The federal government distributes over $100 billion in grants and loans to college students every year, and it relies on outside accreditors to determine which colleges and universities should be eligible for that funding. But new research questions whether accreditors are up to the task of ensuring that students and taxpayers see a return on their investment.
In a study of nearly 32,000 actions taken by accreditors between 2012 and 2021, Stig Leschly and Yazmin Guzmin of College101 find that less than 3 percent of these actions had anything to do with “inadequate student outcomes or low-quality academic programming.” (Disclosure: I once worked for College101 as a paid consultant.)
Moreover, the authors find that colleges with worse student outcomes along objectively measurable dimensions such as loan defaults or graduation rates were no more likely to be sanctioned for poor quality. Among 1,146 colleges with a graduation rate below 40 percent, just 83 were subject to a quality-related disciplinary action between 2012 and 2021. Schools which rarely face consequences for their outcomes see little pressure to improve.
Moreover, most colleges which did receive an outcomes-related sanction were small certificate-granting institutions, especially beauty schools. This sector of higher education certainly has its problems, but it hardly has a monopoly on issues of low quality.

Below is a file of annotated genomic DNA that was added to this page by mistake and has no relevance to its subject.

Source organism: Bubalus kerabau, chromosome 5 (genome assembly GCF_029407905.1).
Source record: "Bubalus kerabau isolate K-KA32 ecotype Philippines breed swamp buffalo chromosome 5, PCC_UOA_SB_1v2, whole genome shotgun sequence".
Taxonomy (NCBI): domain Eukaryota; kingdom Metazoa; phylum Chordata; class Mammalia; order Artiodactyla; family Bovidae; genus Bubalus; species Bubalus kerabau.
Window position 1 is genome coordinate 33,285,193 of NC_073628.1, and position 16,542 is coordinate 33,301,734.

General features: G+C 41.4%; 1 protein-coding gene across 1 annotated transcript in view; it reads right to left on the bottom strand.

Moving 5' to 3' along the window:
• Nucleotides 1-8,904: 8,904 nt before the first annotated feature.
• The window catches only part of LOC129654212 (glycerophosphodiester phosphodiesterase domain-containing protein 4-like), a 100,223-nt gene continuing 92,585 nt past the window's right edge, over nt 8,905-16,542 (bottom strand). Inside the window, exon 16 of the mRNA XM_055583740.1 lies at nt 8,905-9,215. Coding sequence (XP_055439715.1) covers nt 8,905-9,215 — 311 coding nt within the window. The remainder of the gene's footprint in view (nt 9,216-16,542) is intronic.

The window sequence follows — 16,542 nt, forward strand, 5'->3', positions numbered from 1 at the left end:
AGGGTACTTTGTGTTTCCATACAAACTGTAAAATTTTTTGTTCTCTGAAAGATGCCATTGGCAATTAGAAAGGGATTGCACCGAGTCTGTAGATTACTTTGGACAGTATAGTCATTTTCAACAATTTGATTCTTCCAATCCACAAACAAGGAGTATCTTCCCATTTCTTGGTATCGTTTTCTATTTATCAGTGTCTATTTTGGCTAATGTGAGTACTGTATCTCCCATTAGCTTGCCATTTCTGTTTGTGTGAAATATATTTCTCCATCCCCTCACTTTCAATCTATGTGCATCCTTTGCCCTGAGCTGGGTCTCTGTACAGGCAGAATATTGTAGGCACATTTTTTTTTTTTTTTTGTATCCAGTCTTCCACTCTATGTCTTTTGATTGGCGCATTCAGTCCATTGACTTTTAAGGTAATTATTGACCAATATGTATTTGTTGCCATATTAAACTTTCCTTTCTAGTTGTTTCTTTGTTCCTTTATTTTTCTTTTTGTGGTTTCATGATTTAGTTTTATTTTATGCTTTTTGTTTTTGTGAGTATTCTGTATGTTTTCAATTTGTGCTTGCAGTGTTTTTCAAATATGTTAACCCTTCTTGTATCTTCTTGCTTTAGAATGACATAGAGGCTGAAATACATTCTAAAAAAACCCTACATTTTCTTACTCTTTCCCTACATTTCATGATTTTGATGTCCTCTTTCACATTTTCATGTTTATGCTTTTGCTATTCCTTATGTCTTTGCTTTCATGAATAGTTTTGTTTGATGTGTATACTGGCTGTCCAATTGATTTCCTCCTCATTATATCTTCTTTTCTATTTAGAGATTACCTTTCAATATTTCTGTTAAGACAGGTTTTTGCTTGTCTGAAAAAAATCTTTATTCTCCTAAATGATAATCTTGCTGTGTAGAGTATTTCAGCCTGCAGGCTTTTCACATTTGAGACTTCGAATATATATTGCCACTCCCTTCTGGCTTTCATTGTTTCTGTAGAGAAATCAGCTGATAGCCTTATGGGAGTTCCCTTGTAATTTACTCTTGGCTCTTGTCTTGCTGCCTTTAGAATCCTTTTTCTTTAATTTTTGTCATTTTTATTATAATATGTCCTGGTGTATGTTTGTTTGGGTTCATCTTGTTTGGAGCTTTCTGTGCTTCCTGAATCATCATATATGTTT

Large public and private nonprofit universities were even more rarely targeted for their outcomes. My analysis of return on investment in higher education shows that 24 percent of bachelor’s degree programs at public institutions and 30 percent at private nonprofit schools leave their students worse off financially. Yet accreditors largely shrug at these issues.
To be fair, the accreditation system was never designed as the policeman of higher education. Accreditors began as membership associations among colleges and universities before federal student aid programs existed. It was only later, when the federal government assumed a major role in funding higher education, that accreditors stepped into their current position as the gatekeepers of taxpayer funding.
But sanctioning or even terminating a member institution for poor student outcomes is an alien task to accreditors. Most accreditation commissions are stacked with representatives of the very colleges they oversee. That might be a useful way to share best practices and advocate for common interests, but it’s hardly conducive to impartial enforcement of basic student outcomes standards.
College101’s findings reveal, sadly, that accreditors are inadequate to the task of ensuring that the federal government only funds programs that provide an economic return for students. Instead of relying on accreditors to ensure quality, Congress should develop a new, outcomes-based system of accountability for institutions dependent on federal funding. Schools that cannot meet a basic level of quality should be penalized regardless of what their accreditor says. Only such an independent system of accountability will guarantee that higher education fulfills its promise of economic mobility for students.